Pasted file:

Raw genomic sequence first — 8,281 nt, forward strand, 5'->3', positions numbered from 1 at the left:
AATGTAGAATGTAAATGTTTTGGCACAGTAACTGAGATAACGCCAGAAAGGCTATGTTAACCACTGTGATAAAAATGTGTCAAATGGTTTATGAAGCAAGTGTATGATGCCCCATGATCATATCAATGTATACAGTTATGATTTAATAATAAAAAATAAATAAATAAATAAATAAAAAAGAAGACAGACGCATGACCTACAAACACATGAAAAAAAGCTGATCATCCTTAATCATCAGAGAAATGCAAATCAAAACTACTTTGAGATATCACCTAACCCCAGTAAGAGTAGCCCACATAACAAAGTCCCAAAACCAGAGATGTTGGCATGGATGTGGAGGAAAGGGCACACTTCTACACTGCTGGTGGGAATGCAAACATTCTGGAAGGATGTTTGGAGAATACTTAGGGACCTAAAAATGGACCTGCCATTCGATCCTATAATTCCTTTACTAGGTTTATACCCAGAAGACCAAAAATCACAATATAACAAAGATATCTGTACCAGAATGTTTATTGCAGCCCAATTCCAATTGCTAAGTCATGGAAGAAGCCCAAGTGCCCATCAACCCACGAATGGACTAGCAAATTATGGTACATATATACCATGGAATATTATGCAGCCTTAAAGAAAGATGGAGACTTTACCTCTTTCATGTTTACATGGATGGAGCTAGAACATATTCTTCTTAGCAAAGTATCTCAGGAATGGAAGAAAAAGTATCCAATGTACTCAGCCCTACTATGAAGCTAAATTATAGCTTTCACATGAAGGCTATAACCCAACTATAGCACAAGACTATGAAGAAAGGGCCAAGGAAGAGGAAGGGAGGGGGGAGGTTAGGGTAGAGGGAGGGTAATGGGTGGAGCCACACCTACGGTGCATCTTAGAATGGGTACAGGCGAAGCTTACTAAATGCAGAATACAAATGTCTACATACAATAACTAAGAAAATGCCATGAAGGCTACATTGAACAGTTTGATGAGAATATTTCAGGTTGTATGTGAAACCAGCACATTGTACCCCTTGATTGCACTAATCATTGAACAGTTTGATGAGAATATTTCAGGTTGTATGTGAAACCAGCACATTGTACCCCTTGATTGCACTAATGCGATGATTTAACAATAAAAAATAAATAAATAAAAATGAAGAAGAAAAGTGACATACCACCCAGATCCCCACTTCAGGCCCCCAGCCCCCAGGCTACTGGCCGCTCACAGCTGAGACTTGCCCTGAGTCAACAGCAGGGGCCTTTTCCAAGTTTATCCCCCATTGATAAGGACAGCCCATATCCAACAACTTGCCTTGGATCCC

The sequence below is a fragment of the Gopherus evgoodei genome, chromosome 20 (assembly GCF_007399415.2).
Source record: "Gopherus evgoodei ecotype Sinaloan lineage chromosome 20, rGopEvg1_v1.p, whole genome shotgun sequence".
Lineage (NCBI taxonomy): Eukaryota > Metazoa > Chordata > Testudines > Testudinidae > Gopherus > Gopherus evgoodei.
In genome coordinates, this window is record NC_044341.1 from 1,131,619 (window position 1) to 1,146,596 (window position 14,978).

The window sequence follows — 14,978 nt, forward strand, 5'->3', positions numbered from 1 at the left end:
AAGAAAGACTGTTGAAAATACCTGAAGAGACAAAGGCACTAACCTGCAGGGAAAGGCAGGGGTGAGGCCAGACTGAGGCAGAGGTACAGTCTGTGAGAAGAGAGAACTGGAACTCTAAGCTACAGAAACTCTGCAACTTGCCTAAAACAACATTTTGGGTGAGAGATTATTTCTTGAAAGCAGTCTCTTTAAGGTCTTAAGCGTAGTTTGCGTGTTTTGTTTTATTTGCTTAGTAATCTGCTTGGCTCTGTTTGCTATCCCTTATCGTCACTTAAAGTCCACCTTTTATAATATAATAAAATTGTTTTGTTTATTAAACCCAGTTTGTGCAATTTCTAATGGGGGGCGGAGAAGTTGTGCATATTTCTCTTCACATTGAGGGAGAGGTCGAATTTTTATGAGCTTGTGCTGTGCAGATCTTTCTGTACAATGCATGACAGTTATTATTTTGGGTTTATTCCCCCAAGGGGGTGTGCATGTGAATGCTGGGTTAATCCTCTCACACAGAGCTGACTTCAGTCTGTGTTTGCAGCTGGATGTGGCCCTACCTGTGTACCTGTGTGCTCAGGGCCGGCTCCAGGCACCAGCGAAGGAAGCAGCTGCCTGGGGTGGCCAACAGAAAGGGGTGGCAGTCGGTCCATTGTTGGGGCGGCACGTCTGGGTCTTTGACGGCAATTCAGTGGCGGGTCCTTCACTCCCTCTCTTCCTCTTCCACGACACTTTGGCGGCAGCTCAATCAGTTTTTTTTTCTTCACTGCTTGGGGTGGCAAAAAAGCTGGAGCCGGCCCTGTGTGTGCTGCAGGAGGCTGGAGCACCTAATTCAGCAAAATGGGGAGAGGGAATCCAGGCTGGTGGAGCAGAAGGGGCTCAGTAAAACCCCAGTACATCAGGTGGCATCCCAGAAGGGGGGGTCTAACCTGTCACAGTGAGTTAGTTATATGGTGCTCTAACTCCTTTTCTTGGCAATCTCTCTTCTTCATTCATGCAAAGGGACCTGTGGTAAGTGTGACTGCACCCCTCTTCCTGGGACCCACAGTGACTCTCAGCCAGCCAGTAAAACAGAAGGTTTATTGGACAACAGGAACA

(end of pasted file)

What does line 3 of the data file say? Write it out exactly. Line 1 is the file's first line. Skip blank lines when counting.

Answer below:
The sequence below is a fragment of the Gopherus evgoodei genome, chromosome 20 (assembly GCF_007399415.2).